No Supreme Court Term Limits—Even With Partisan Justices Like Scalia and Thomas

The push to limit justices' time in the Supreme Court is just plain unconstitutional.


By John Aloysius Farrell, Thomas Jefferson Street blog

I have always thought that term limits were stupid. Or, perhaps more accurately, that the underlying assumption of the term limits movement was that Americans are stupid—and can't be trusted to conduct the necessary political house-cleaning at the polls.

Then there was the coincidence that, as the Republicans got to majority status over the last few decades, conservatives lost interest in the notion of limiting terms—an idea they promoted so enthusiastically when Democrats were in power.

Now that the Dems are back, we'll no doubt be seeing a rebirth of the movement over on the Right. But before we do, I want to register my opposition to a new term limits proposal—for Supreme Court justices—that would benefit the Left.

As was noted in this morning's Washington Post, a group of "law professors and jurists" want to reform the high court—by undermining the constitutional requirement that Supreme Court justices are appointed for life.

Since this might put an end to the influence of five Republican appointees on the court—including Antonin Scalia and Clarence Thomas—one might suppose that I would be in favor of such tinkering. Sorry, no.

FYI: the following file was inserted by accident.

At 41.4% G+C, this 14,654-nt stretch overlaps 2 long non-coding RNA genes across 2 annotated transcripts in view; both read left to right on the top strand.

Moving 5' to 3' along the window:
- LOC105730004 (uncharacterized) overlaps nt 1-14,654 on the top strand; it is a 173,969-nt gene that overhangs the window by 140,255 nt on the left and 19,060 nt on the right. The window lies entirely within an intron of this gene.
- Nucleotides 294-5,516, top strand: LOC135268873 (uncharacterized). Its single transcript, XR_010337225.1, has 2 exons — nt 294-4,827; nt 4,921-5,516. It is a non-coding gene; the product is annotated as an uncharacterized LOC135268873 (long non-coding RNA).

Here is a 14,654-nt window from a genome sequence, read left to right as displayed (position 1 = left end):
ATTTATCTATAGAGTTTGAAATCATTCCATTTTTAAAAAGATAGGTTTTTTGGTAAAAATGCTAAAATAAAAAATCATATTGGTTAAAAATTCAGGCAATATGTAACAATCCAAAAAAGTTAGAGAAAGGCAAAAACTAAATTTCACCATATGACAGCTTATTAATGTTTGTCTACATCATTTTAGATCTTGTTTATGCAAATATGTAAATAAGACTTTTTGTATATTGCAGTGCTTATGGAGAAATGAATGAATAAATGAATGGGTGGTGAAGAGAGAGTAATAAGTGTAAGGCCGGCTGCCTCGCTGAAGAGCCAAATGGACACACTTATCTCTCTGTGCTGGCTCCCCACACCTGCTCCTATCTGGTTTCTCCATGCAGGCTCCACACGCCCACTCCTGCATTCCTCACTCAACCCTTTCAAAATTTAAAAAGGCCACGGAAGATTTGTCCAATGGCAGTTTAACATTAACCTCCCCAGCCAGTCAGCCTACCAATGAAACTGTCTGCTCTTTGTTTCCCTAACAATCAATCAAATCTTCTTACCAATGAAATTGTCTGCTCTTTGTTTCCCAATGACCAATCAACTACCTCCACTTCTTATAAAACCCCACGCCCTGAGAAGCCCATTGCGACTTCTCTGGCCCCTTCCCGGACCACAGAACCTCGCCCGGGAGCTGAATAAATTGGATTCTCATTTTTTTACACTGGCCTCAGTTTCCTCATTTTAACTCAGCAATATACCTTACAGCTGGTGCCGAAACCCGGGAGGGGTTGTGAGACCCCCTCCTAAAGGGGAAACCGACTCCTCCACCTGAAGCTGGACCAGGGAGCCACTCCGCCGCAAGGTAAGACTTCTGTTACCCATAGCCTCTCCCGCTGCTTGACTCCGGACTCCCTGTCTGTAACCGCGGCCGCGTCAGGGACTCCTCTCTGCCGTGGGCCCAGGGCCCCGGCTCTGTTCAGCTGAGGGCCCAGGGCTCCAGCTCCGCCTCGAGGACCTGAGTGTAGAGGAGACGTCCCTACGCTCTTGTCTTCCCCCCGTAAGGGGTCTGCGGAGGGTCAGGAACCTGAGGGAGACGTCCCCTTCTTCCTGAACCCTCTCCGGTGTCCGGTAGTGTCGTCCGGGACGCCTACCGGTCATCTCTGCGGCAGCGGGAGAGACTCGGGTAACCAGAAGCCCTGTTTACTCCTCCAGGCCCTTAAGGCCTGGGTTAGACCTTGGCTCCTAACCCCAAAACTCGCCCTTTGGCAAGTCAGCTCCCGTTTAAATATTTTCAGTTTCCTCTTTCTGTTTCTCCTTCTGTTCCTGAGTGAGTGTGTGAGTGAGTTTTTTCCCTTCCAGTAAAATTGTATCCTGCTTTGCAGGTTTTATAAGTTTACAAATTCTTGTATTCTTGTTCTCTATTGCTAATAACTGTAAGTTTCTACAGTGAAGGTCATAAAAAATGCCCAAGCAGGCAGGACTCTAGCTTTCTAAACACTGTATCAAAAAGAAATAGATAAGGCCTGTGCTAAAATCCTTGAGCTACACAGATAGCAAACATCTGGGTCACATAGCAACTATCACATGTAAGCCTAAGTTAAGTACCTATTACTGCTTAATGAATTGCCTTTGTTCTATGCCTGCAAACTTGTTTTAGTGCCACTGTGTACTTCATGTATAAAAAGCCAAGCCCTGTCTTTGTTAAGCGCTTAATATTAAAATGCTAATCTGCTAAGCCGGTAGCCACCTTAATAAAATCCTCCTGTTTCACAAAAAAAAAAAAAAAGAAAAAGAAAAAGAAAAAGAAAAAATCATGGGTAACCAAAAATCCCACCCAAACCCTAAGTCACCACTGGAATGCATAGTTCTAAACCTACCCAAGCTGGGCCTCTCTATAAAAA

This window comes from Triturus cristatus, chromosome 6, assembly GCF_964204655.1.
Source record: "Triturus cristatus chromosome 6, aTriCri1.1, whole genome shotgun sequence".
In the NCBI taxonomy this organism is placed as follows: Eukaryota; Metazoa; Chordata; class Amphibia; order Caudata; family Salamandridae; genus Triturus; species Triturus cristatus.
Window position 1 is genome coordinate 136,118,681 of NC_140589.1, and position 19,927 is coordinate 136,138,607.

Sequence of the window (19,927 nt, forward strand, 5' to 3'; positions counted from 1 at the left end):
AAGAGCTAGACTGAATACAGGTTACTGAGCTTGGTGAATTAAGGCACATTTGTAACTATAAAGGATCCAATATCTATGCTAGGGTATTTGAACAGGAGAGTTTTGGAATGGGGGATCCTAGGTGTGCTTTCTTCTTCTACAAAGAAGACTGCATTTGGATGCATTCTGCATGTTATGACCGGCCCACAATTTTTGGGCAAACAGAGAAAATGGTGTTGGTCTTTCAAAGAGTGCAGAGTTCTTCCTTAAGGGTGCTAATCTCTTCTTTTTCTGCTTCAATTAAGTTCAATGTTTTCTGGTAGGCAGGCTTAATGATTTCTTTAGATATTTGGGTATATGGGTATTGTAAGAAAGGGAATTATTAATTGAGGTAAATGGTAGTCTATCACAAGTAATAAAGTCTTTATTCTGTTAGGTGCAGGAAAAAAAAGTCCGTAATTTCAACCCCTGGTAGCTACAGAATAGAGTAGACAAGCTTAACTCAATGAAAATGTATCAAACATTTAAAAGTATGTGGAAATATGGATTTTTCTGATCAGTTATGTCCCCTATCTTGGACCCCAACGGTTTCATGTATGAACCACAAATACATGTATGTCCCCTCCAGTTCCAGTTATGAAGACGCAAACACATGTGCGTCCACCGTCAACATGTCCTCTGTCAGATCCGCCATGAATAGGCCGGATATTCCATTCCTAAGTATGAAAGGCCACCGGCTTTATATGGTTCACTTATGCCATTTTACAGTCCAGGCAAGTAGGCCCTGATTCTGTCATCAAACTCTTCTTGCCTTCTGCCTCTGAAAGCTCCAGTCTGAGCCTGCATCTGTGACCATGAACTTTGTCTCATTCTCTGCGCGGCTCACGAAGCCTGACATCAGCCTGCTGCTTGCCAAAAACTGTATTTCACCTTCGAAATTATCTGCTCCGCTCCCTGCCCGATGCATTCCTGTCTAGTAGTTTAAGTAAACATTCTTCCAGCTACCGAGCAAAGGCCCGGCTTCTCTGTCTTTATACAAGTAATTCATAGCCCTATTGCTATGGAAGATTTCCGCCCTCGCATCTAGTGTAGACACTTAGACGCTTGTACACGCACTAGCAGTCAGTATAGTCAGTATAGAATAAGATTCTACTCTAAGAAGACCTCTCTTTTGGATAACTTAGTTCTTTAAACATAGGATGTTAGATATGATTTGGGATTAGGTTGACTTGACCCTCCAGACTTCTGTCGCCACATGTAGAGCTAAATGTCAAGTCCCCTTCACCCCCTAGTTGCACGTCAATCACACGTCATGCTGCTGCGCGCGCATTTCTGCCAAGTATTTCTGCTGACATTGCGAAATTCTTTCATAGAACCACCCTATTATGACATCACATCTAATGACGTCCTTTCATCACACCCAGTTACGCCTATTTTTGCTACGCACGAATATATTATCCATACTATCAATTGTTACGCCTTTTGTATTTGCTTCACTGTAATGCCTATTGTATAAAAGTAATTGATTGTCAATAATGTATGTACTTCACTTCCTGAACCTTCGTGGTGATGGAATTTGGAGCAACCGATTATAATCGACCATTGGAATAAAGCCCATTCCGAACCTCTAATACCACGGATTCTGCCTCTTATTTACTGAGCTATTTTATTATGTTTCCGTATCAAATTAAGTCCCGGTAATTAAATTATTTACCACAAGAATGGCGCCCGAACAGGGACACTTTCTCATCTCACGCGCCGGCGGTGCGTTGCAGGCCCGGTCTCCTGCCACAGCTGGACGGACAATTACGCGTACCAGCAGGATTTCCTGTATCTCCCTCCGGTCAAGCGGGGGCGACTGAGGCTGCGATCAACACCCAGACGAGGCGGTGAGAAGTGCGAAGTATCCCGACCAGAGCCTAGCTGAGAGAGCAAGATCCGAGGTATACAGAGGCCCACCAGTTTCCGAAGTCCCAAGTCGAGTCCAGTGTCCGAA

When it comes to the Constitution I am a pretty conservative guy. Snip a bit from the 2nd Amendment for the Left, and pretty soon you're chopping up the First Amendment for the Right.

It's true that life spans were shorter in 1789, and that the Founders never got to see the atrocious federal judiciary of the late 19th century, and early 20th century, and how long those reactionary coots lingered in office. But I still believe that the Founders' instinct was correct: lifelong terms give justices the political independence they need to do their job—calling the game fairly, and protecting folks' rights.

Geez! Even with their everlasting job security, the members of the current court have been blatantly ideological and partisan. Or have we forgotten the 2000 presidential election?

But it's not the Constitution's fault that the extremists of Right and Left now dominate the judicial selection process. Presidents are supposed to have the spine to say no to the fringes.

The academics who want to change the Court have some tricky little maneuvers in mind, designed to negate the effect of a lifetime appointment, without actually taking the difficult steps of amending the Constitution. (Again with the insult to the voters. Apparently we're too dumb, or lazy, to change the Constitution the proper way.)

Well, who knows, the notion of capping Supreme Court terms may someday catch on. The judiciary is not immune to Americans' historic impatience with those who use their office for personal gain, rather than the common good.

And so, may I suggest to the current crop of justices that, just once, it would be nice to have one of you leave on your feet—to a well-deserved retirement or another fruitful branch of public service—instead of on a gurney, or in a coffin?

It would defuse attacks on your independence.

After all, the Constitution says you Can stay for life.

It doesn't say you Have To.

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